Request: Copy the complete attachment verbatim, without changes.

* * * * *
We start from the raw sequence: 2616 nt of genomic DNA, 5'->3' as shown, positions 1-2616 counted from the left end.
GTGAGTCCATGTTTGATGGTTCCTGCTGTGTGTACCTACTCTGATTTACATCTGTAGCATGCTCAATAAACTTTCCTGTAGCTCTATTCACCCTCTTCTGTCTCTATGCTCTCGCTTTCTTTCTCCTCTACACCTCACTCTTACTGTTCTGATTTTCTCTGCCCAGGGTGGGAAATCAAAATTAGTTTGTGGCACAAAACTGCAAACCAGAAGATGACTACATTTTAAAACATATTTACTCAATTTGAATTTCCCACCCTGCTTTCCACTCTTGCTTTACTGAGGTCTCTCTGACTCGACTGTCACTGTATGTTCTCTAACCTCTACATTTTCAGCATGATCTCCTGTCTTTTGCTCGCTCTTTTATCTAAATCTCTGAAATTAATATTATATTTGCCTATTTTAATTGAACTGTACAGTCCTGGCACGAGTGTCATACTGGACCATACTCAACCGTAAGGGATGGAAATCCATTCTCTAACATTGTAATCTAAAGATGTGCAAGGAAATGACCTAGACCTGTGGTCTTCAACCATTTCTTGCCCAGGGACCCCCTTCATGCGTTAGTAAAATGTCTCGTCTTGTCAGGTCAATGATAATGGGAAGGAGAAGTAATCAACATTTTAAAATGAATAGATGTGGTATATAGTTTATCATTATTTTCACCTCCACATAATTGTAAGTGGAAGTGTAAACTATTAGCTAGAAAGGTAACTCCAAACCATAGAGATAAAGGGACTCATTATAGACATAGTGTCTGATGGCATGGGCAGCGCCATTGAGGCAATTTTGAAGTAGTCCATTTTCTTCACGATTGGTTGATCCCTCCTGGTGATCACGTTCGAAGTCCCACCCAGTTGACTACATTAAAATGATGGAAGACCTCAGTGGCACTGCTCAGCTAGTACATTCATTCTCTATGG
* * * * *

We start from the raw sequence: 2616 nt of genomic DNA, 5'->3' as shown, positions 1-2616 counted from the left end.
GTGAGTCCATGTTTGATGGTTCCTGCTGTGTGTACCTACTCTGATTTACATCTGTAGCATGCTCAATAAACTTTCCTGTAGCTCTATTCACCCTCTTCTGTCTCTATGCTCTCGCTTTCTTTCTCCTCTACACCTCACTCTTACTGTTCTGATTTTCTCTGCCCAGGGTGGGAAATCAAAATTAGTTTGTGGCACAAAACTGCAAACCAGAAGATGACTACATTTTAAAACATATTTACTCAATTTGAATTTCCCACCCTGCTTTCCACTCTTGCTTTACTGAGGTCTCTCTGACTCGACTGTCACTGTATGTTCTCTAACCTCTACATTTTCAGCATGATCTCCTGTCTTTTGCTCGCTCTTTTATCTAAATCTCTGAAATTAATATTATATTTGCCTATTTTAATTGAACTGTACAGTCCTGGCACGAGTGTCATACTGGACCATACTCAACCGTAAGGGATGGAAATCCATTCTCTAACATTGTAATCTAAAGATGTGCAAGGAAATGACCTAGACCTGTGGTCTTCAACCATTTCTTGCCCAGGGACCCCCTTCATGCGTTAGTAAAATGTCTCGTCTTGTCAGGTCAATGATAATGGGAAGGAGAAGTAATCAACATTTTAAAATGAATAGATGTGGTATATAGTTTATCATTATTTTCACCTCCACATAATTGTAAGTGGAAGTGTAAACTATTAGCTAGAAAGGTAACTCCAAACCATAGAGATAAAGGGACTCATTATAGACATAGTGTCTGATGGCATGGGCAGCGCCATTGAGGCAATTTTGAAGTAGTCCATTTTCTTCACGATTGGTTGATCCCTCCTGGTGATCACGTTCGAAGTCCCACCCAGTTGACTACATTAAAATGATGGAAGACCTCAGTGGCACTGCTCAGCTAGTACATTCATTCTCTATGG